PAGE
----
Our aim is to open up the reality of school leadership and to focus your thinking on leading and leadership delivery through eight leadership challenges:

  1. Holding your nerve through the inevitable storms faced while leading.
  2. Designing and delivering mental model change, which is at the root of growth in any school.
  3. Creating and maintaining alignment to our shared commitments.
  4. Using time wisely.
  5. Delivering accountability based on personal responsibility.
  6. Growing leaders and leadership at all levels of the school.
  7. Paying attention to what really matters.
  8. Modeling strength of character.


Have you ever been part of a team, a school, a department, a group or a family that delivered something that really mattered to you? If so, you will recognise yourself in this book. If you want that experience again and again, you will find pathways in this book. If you have never or seldom experienced this deep satisfaction, then the book will be a revelation.

Think about a time when you really delivered something authentic. Remember, go back inside yourself and feel it. What set you off, what kept your momentum, and what ended it well for you? What were the feelings of action that embodied your delivery?

In Chapter Four our aim is to raise to conscious awareness the gap that always exists between what we say and what we do. This is unavoidable. The key is to have systems around us to ensure our awareness. If each of us is not delivering on our promises then the school bogs down in wishful thinking, good intentions and empty words. When we do deliver, absolutely nail something together, that is a delicious feeling of professional satisfaction and achievement that we all deserve.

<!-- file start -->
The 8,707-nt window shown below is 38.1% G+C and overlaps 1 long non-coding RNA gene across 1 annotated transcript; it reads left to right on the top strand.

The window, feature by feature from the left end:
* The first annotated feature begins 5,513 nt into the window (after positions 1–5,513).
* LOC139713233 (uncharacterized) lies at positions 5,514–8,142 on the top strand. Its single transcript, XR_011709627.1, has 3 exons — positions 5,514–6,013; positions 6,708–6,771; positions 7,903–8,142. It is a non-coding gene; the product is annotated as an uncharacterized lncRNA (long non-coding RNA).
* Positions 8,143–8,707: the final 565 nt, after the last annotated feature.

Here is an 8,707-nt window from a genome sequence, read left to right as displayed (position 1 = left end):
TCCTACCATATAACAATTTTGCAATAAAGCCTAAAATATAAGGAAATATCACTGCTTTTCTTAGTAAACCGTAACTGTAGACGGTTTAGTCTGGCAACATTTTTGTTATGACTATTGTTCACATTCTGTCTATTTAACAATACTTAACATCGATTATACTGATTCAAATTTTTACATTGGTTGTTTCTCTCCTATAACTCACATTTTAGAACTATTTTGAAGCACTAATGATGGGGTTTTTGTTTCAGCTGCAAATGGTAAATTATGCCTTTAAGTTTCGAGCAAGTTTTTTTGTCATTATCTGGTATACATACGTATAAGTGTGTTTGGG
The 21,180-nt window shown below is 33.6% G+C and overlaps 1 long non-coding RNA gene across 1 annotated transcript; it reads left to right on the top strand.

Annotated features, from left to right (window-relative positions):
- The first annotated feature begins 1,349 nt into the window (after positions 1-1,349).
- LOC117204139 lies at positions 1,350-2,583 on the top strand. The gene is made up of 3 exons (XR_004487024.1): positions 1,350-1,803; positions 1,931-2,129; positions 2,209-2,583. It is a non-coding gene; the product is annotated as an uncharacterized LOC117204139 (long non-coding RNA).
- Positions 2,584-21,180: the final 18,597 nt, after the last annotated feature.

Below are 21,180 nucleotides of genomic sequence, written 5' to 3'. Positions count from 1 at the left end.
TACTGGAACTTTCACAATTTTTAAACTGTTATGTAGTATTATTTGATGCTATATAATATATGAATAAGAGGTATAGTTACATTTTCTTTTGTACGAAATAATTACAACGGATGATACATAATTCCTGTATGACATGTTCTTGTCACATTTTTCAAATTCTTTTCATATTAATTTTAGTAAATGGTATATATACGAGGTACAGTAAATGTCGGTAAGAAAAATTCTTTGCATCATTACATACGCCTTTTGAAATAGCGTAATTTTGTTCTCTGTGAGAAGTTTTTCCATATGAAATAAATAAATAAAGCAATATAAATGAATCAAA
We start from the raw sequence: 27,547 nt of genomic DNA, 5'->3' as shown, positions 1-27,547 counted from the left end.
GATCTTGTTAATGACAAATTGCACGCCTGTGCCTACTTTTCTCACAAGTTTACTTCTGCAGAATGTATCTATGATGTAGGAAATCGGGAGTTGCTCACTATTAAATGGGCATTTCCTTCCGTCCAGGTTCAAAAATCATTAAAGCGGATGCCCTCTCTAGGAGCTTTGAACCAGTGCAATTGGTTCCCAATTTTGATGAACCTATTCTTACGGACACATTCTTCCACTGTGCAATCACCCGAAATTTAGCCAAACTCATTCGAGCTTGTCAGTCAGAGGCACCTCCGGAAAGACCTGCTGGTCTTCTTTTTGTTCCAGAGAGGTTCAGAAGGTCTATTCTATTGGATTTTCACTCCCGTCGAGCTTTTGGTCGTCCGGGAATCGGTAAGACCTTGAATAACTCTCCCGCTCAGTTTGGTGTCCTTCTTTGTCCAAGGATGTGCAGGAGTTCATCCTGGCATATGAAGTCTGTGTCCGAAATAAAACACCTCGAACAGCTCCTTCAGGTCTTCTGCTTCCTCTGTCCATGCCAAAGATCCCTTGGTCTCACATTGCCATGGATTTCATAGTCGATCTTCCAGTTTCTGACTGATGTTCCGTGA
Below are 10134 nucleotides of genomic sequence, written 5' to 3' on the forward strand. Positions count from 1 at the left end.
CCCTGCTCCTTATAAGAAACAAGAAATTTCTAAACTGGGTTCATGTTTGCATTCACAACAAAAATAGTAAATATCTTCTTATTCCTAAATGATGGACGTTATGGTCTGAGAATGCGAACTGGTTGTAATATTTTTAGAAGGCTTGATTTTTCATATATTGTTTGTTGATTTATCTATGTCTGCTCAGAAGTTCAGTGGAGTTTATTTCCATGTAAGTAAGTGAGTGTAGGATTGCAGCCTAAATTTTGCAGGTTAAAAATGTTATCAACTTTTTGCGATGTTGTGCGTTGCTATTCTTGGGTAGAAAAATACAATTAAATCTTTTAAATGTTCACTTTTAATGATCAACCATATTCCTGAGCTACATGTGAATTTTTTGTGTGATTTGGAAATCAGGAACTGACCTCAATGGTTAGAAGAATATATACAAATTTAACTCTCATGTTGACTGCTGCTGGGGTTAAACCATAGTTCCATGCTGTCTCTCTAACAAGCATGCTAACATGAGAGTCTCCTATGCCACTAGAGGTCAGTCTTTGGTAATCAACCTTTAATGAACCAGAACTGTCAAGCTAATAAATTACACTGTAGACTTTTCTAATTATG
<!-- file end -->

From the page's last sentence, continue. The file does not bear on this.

A Shared Vision creates a journey. As we go on journeys we must come to agreement on how we will live together. This is the focus of Chapter Five. We must agree on what set of core values we will live by. A school’s culture begins with our core values as the foundation. A leadership responsibility is to build, and be caretaker of, the school’s culture. This requires a deliberate action plan to embed what becomes the fabric of daily life – the culture. Cultural elements evolve and blend with one another to create our school’s capacity to deliver.

Sitting around, taking time defining core values, is not what this is about. Living the values, modelling them, articulating them and teaching them, delivers aligned action and results in the emergence of operational definitions of what we all stand for. This is what really matters; what do your values look like and feel like “on the hoof”, as lived in your school community.

When you are living your core values your culture comes alive.


The community is the cloak in which your school is wrapped. This creates a culture of belonging. Schools are essential community citizens as partners with the family to ensure the education of the community’s children. Each school creates its own community identity as embodied in the examples in this chapter.

Ignoring the values of the broader community ignores the heritage of each child and separates home and school, in an arbitrary way that does not exist in the lived learning of a child. We have no right to do this.

The school is an important partner with the family in the education of each child. These partnerships require the building of productive relationships and sharing of the deep insights we each bring to the learning of each child and group of children. In Chapter Six we share rich examples from the many school communities with whom we have worked and are currently working.

When the whole community aligns around the school they want for their children you have a school that delivers.

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By John Edwards and Bill Martin.
Foreword by Art Costa
ISBN: 9781506333472
ISBN: 1506333478 (Australian and New Zealand Version)
Publisher: Corwin Press Inc